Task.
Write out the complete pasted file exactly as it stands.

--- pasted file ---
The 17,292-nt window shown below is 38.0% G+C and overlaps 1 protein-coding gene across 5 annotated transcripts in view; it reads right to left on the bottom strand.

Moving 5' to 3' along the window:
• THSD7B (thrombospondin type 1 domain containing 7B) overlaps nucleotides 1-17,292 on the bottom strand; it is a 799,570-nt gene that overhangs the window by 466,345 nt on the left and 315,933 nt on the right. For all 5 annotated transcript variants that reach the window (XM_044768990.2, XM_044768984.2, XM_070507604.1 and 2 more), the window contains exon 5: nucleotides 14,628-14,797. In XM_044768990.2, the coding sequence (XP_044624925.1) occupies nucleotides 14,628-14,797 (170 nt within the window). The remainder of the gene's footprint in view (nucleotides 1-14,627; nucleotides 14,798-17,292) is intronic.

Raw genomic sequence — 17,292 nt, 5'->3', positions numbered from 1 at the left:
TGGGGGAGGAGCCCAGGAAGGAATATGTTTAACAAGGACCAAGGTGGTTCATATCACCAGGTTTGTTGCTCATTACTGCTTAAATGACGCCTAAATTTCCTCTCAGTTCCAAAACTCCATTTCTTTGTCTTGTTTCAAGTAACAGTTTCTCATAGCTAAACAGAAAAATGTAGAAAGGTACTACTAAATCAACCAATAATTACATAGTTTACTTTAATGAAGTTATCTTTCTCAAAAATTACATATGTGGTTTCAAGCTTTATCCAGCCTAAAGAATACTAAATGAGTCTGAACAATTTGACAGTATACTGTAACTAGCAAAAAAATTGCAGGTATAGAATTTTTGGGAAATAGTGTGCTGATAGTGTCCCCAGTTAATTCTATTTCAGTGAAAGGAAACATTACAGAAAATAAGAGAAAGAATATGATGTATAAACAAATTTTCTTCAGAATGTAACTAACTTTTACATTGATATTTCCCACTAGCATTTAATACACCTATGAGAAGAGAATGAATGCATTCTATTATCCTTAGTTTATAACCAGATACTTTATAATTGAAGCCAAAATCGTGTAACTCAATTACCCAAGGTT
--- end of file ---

The 17,292-nt window shown below is 38.0% G+C and overlaps 1 protein-coding gene across 5 annotated transcripts in view; it reads right to left on the bottom strand.

Moving 5' to 3' along the window:
• THSD7B (thrombospondin type 1 domain containing 7B) overlaps nucleotides 1-17,292 on the bottom strand; it is a 799,570-nt gene that overhangs the window by 466,345 nt on the left and 315,933 nt on the right. For all 5 annotated transcript variants that reach the window (XM_044768990.2, XM_044768984.2, XM_070507604.1 and 2 more), the window contains exon 5: nucleotides 14,628-14,797. In XM_044768990.2, the coding sequence (XP_044624925.1) occupies nucleotides 14,628-14,797 (170 nt within the window). The remainder of the gene's footprint in view (nucleotides 1-14,627; nucleotides 14,798-17,292) is intronic.

Raw genomic sequence — 17,292 nt, 5'->3', positions numbered from 1 at the left:
TGGGGGAGGAGCCCAGGAAGGAATATGTTTAACAAGGACCAAGGTGGTTCATATCACCAGGTTTGTTGCTCATTACTGCTTAAATGACGCCTAAATTTCCTCTCAGTTCCAAAACTCCATTTCTTTGTCTTGTTTCAAGTAACAGTTTCTCATAGCTAAACAGAAAAATGTAGAAAGGTACTACTAAATCAACCAATAATTACATAGTTTACTTTAATGAAGTTATCTTTCTCAAAAATTACATATGTGGTTTCAAGCTTTATCCAGCCTAAAGAATACTAAATGAGTCTGAACAATTTGACAGTATACTGTAACTAGCAAAAAAATTGCAGGTATAGAATTTTTGGGAAATAGTGTGCTGATAGTGTCCCCAGTTAATTCTATTTCAGTGAAAGGAAACATTACAGAAAATAAGAGAAAGAATATGATGTATAAACAAATTTTCTTCAGAATGTAACTAACTTTTACATTGATATTTCCCACTAGCATTTAATACACCTATGAGAAGAGAATGAATGCATTCTATTATCCTTAGTTTATAACCAGATACTTTATAATTGAAGCCAAAATCGTGTAACTCAATTACCCAAGGTT